During harvesting season you need to make sure everyone gets home safely during this busy time of the year.
If you are an employer, self-employed person, controller, or owner of a workplace and plant, use this fact sheet to help keep your farm safe and productive
Get grain safe and keep your farm safe and productive during the harvest season.
This fact sheet is also available in PDF.
There is strong evidence that work promotes recovery and reduces the risk of long term disability and work loss.
The State Insurance Regulatory Authority provide a range of services and advice to help workers back into work as well as a number of programs that offer support to get you or your farm worker back into work safely.
These safety induction checklists are aimed at pick and pack horticulture workers and have been developed with Farmsafe NSW and NSW Farmers.
Safety induction (English)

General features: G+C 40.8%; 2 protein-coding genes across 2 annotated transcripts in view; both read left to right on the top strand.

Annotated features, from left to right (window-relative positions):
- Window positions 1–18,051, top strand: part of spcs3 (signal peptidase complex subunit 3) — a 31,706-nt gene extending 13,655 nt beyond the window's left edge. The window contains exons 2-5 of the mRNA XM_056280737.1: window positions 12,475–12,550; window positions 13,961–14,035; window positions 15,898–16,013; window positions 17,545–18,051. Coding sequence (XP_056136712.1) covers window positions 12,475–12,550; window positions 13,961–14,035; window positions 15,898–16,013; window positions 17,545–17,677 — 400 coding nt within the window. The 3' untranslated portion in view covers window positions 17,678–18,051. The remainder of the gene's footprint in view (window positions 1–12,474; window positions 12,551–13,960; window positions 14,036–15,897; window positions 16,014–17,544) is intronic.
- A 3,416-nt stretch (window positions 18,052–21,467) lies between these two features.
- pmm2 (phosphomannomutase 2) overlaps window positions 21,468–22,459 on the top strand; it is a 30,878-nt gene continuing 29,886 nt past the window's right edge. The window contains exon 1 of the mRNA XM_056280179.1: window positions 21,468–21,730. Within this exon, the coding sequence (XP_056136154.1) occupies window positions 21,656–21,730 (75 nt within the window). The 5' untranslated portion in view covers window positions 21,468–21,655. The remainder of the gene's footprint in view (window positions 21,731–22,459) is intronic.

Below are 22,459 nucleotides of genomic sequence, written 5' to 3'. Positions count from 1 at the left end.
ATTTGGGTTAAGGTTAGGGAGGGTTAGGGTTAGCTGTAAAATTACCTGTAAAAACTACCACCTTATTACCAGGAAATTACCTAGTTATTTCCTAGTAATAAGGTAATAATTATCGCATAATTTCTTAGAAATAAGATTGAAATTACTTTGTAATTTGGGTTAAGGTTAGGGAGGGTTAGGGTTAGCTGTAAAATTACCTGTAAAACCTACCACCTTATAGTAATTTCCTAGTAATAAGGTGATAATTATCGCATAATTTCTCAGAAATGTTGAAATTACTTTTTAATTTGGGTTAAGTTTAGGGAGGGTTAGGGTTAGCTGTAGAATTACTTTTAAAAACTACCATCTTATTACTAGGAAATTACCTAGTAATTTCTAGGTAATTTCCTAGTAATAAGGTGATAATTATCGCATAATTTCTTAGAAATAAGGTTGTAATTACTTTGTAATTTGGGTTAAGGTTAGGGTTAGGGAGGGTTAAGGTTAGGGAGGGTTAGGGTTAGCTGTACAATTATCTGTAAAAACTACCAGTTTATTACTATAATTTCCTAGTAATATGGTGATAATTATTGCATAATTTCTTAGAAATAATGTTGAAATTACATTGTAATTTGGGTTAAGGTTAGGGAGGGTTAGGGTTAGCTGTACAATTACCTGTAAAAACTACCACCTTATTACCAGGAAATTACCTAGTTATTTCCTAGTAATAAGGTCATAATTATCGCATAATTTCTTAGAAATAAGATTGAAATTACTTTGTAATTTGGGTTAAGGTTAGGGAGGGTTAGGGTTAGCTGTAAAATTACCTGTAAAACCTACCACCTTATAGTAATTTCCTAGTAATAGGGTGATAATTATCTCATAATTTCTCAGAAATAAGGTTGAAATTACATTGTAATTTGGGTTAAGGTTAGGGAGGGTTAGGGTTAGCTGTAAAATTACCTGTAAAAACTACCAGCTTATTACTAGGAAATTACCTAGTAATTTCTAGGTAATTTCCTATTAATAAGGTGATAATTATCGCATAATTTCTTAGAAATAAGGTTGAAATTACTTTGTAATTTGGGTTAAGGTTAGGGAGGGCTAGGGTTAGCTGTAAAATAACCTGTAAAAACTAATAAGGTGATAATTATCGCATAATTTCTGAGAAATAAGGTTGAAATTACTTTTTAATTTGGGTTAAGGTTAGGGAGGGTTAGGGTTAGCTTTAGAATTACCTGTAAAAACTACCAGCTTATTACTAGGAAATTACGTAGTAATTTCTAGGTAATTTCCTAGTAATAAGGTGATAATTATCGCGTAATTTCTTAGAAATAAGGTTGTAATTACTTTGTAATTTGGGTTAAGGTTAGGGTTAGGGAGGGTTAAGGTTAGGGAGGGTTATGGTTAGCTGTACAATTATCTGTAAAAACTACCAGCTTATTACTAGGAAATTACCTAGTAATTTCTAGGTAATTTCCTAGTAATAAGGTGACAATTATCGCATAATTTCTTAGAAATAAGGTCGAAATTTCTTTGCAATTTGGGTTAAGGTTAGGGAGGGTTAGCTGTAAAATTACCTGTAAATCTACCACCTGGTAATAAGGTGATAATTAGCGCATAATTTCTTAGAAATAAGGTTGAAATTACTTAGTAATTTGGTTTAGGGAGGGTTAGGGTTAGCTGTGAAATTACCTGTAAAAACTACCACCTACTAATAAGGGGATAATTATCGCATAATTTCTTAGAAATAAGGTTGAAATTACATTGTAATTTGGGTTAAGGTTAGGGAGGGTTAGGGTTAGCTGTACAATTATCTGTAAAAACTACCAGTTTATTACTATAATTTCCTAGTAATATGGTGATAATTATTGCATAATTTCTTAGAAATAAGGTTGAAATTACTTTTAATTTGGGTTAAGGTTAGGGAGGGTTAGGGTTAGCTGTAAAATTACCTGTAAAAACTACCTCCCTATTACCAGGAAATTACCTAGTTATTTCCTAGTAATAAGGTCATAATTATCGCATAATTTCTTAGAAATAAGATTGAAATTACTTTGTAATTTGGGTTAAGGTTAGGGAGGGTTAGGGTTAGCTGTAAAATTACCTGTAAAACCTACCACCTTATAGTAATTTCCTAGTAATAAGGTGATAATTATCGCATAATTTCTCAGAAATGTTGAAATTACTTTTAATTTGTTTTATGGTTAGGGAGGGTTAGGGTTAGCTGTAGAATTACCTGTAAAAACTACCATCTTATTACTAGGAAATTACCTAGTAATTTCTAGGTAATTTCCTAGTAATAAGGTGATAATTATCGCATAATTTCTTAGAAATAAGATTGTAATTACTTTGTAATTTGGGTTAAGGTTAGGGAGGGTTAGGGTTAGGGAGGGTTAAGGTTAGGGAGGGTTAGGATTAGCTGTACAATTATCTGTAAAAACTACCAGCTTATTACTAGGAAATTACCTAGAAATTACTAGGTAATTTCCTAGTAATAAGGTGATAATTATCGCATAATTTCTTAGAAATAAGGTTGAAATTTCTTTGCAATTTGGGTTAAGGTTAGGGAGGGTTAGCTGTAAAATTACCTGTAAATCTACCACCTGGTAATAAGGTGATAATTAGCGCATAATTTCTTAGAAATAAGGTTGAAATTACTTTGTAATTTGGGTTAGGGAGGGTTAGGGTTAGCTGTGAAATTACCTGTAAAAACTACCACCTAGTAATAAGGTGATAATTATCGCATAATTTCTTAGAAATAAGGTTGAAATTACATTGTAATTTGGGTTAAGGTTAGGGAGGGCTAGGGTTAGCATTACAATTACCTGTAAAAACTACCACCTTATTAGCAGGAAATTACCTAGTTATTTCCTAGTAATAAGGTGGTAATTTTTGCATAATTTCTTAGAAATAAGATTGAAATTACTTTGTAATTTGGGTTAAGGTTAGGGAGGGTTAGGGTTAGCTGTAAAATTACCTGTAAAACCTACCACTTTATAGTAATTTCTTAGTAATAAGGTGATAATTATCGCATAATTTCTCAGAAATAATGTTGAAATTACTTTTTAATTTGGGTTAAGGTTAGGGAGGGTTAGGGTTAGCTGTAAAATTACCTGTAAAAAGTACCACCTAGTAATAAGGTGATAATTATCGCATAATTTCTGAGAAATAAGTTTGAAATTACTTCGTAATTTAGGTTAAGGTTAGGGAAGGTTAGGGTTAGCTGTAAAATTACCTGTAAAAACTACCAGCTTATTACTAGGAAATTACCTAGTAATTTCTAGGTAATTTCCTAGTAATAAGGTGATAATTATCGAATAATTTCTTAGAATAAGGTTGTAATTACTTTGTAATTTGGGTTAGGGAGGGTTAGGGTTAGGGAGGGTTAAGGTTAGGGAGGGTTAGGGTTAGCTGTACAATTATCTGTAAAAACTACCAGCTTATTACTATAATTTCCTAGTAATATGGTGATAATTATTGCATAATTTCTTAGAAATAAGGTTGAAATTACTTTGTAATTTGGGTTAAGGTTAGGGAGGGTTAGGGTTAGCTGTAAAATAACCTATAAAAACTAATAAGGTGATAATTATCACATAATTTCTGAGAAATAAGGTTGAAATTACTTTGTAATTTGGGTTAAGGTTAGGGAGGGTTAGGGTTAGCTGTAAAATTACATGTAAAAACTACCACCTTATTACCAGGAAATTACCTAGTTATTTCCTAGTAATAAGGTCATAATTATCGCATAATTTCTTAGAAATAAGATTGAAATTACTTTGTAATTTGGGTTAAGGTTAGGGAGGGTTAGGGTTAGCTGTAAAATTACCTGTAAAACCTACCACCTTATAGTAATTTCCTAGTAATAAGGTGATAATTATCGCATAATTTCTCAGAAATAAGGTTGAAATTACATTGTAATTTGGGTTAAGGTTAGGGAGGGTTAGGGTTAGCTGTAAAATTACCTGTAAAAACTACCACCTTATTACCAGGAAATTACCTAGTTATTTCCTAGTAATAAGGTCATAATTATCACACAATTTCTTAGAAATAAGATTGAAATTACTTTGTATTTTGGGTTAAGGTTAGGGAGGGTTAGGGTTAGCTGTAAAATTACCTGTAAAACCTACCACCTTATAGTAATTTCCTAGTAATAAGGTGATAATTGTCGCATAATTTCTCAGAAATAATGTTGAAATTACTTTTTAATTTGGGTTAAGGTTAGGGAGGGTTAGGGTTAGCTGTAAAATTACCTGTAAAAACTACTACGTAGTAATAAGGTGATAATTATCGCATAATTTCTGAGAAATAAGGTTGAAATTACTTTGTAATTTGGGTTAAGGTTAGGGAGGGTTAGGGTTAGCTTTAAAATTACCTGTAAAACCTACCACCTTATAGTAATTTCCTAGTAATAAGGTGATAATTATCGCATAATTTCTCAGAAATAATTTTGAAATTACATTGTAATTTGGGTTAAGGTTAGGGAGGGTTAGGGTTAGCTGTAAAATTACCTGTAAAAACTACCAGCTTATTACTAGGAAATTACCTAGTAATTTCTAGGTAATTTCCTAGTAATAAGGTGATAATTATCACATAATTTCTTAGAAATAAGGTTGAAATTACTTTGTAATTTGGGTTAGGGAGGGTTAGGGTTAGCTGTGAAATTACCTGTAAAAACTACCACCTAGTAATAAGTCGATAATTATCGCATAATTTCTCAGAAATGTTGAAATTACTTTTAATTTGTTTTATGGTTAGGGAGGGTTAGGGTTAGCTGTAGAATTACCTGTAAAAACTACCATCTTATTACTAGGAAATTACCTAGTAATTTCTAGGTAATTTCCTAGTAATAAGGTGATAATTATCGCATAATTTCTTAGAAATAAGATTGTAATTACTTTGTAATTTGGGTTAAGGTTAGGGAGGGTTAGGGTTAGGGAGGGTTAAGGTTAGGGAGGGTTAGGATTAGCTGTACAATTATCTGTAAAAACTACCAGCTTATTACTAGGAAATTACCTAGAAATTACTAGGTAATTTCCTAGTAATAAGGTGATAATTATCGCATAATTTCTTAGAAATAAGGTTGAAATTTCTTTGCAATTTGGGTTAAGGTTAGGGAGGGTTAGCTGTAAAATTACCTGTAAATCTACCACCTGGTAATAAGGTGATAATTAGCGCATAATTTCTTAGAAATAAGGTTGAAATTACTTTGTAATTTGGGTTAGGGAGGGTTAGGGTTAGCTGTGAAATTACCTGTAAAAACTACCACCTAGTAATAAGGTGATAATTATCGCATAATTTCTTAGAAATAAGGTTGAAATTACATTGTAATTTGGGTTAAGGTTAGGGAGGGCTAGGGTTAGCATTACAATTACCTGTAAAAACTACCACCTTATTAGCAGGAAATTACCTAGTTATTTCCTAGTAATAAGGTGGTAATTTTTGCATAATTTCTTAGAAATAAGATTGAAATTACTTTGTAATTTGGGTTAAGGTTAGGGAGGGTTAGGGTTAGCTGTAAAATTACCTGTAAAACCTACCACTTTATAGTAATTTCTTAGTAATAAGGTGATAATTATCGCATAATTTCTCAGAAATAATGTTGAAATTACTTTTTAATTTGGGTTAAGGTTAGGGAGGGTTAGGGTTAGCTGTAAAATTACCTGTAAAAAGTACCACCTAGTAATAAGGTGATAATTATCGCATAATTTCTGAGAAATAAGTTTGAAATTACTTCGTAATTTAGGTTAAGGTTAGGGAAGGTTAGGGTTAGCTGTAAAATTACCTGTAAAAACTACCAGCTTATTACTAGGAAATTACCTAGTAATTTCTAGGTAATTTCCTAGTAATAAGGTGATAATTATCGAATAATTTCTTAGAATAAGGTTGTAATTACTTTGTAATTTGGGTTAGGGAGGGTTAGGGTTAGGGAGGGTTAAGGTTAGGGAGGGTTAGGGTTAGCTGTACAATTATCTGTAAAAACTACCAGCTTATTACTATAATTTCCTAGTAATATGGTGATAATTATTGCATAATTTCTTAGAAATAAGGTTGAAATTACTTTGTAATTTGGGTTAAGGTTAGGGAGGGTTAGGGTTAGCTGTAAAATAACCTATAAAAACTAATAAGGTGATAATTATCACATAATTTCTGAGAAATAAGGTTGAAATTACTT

Keywords: pick, pack, workers, farms, agriculture, farming, English, induction, checklistPDF File, 408.8 KB, 26/02/18
Safety induction (Traditional Chinese)
Keywords: pick, pack, workers, farms, agriculture, farming, Traditional Chinese, induction, checklistPDF File, 3.0 MB, 09/03/17
Safety induction (French)
Keywords: pick, pack, workers, farms, agriculture, farming, French, induction, checklistPDF File, 2.9 MB, 09/03/17
Safety induction (German)
Keywords: pick, pack, workers, farms, agriculture, farming, German, induction, checklistPDF File, 2.8 MB, 09/03/17
Safety induction (Italian)
Keywords: pick, pack, workers, farms, agriculture, farming, Italian, induction, checklistPDF File, 2.9 MB, 09/03/17
Safety induction (Korean)
Keywords: pick, pack, workers, farms, agriculture, farming, Korean, induction, checklistPDF File, 2.9 MB, 09/03/17
Safety induction (Thai)
Keywords: pick, pack, workers, farms, agriculture, farming, Thai, induction, checklistPDF File, 2.9 MB, 09/03/17